Dismissing and Diminishing Your Past Keeps You From Healing
We may dismiss and diminish our pasts as an unconscious coping mechanism.
Posted January 24, 2022 | Reviewed by Ekua Hagan
- In the face of trauma, kids do whatever it takes to organize their thoughts, behaviors, personalities, needs, and wants to protect themselves.
- One way that children and adolescents cope is to dismiss and diminish what happens (and happened) to them.
- The longer dismissal and diminishment are used to guard oneself against reality, the longer the healing process takes.
A common conversation I have with clients centers around them telling me about their past trauma, followed by them immediately dismissing their experience.
It’s a conversation that slowly but inevitably allows us—as therapist and client—to talk about the way they dismiss and diminish their past, and why this is so important to recognize and to change.
So why do we dismiss and diminish our pasts?
Psychological defense mechanisms
Simply put, the acts of dismissing and diminishing our past are psychological defense mechanisms. All such defense mechanisms are, ultimately, unconscious attempts and strategies used by an individual to help protect themselves from what can feel like intolerable feelings and thoughts should they face their reality.
Excusing, dismissing, minimizing, explaining away, diminishing, rationalizing, justifying…however and whatever descriptor you wish to give these attempts, all are ways in which we attempt —albeit poorly—to protect ourselves from pain.
As with all psychological defense mechanisms and other ways we organize ourselves to cope with and survive traumatic experiences, doing this, at some level, is very wise. Why? Because as children, we’re objectively quite powerless—really, at the mercy of our caregivers and circumstances.
But children are clever. They are survivors. And children will do whatever it takes to organize themselves—their feelings, thoughts, behaviors, personalities, needs, and wants—to be what they need to be in order to protect themselves in their circumstances.
And one approach that can help children and adolescents cope is to dismiss and diminish what happens (and happened) to them.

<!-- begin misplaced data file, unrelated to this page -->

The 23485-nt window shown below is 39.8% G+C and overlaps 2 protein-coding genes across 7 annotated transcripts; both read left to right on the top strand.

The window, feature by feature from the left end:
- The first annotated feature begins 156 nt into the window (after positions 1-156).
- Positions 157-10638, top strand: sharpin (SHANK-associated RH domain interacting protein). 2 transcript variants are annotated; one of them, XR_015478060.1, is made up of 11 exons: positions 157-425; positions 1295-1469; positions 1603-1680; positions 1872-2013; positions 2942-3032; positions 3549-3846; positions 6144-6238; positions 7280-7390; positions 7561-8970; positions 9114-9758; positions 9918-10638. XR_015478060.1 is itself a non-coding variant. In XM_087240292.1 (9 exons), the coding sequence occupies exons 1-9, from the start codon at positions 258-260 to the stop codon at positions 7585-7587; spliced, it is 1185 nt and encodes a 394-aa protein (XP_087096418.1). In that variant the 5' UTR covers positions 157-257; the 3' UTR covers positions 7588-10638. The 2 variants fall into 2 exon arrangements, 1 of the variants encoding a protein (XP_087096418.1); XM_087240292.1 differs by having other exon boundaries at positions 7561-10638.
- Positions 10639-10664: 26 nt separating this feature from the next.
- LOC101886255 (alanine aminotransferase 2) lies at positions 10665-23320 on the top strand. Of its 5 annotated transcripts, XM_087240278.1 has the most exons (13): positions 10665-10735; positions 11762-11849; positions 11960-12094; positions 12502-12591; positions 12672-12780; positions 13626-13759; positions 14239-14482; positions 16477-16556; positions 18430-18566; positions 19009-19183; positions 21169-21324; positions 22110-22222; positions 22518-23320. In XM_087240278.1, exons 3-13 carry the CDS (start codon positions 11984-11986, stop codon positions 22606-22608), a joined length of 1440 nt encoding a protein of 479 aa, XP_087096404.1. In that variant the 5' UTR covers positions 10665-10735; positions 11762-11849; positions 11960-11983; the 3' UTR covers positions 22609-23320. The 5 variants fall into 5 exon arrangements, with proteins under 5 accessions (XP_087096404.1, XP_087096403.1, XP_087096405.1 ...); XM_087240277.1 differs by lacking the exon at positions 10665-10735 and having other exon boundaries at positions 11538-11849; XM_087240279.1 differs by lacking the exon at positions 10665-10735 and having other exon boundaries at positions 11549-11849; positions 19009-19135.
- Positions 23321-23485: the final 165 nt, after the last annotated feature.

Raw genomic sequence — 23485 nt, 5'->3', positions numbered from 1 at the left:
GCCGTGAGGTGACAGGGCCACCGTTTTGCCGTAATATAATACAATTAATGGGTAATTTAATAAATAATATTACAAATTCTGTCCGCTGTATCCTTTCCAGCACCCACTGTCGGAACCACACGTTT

Rationalizing, justifying, dismissing, and diminishing the pain they are suffering—and the emotional pain they have about it—helps mentally and emotionally protect them so that they can get through the rest of the time they have to endure living with their abuser.
To fully acknowledge how terrible and hard their circumstances are while they are still trapped inside the situation, with 5, 8, 10 years to go before they can get out and leave—it would be too much. So they learn to explain away, to dismiss and diminish, to do whatever it takes to avoid feeling the enormity of feelings about their circumstances.
But, inevitably, after the child grows and leaves the home, those same psychological defense mechanisms may no longer serve them; instead, they may harm them. The harm in continuing to diminish and dismiss our childhood trauma histories as adults is that it keeps us from feeling our pain, grief, and anger about our past.
In order to truly heal—to process our experiences, make sense of them, and work toward psychological integration—we must feel our feelings about our past.
How we delay the healing process
The longer we continue to use dismissal and diminishment, or any other psychological defense mechanism, to guard ourselves against feeling the feelings that are inevitably inside us, the longer we will delay and deny our healing process.
I understand, personally and professionally, how incredibly scary and painful it can feel to imagine actually allowing yourself to really feel your feelings about the past: It’s normal and natural to want to avoid pain. Plus, there’s often a strong and common belief that if we actually do start to allow ourselves to feel our feelings about the past, it will be like a proverbial tsunami, that we won’t survive the full strength of our feelings, and/or that once we start to feel our sadness and anger, it will never end.
And yes, sometimes when we start to feel our feelings about the past, the force of those feelings may be overwhelming. But a good trauma-informed therapist will help you to titrate your feelings so that they don’t overwhelm and re-traumatize you, and so that they feel tolerable.
And what’s also true is that our grief about our pasts—our sadness, anger, rage, regret, confusion, or despair—may take some time to fully process.
But it’s still necessary to appropriately feel our feelings about our past and to begin the grieving process.
How to begin the healing process
You can begin with this tool: Place your hand on your heart. (Really—this part is important.) And say to yourself, out loud: “What happened to me wasn’t okay. What happened to me wasn’t normal. What happened to me should never happen to a child. I have a right to feel sad and angry about what happened to me.”
Notice what happens in your body as you make contact with yourself in this way—hand on your heart—and as you verbally acknowledge your past and how it was not okay.
Track your somatic sensations, notice your thoughts, and whether—at all—you quickly want to jump away from the exercise or explain it away as being ridiculous and pathetic, and useless.
Stay just a little bit longer, hand on heart, breathing deeply, stilling yourself to track your experience.
And if feelings start to rise up, allow yourself to feel them in tolerable amounts.
In allowing yourself to feel what surfaces for you, you will support your healing process.
Please seek out professional support if you would like help processing your feelings. To find a therapist, visit the Psychology Today Therapy Directory.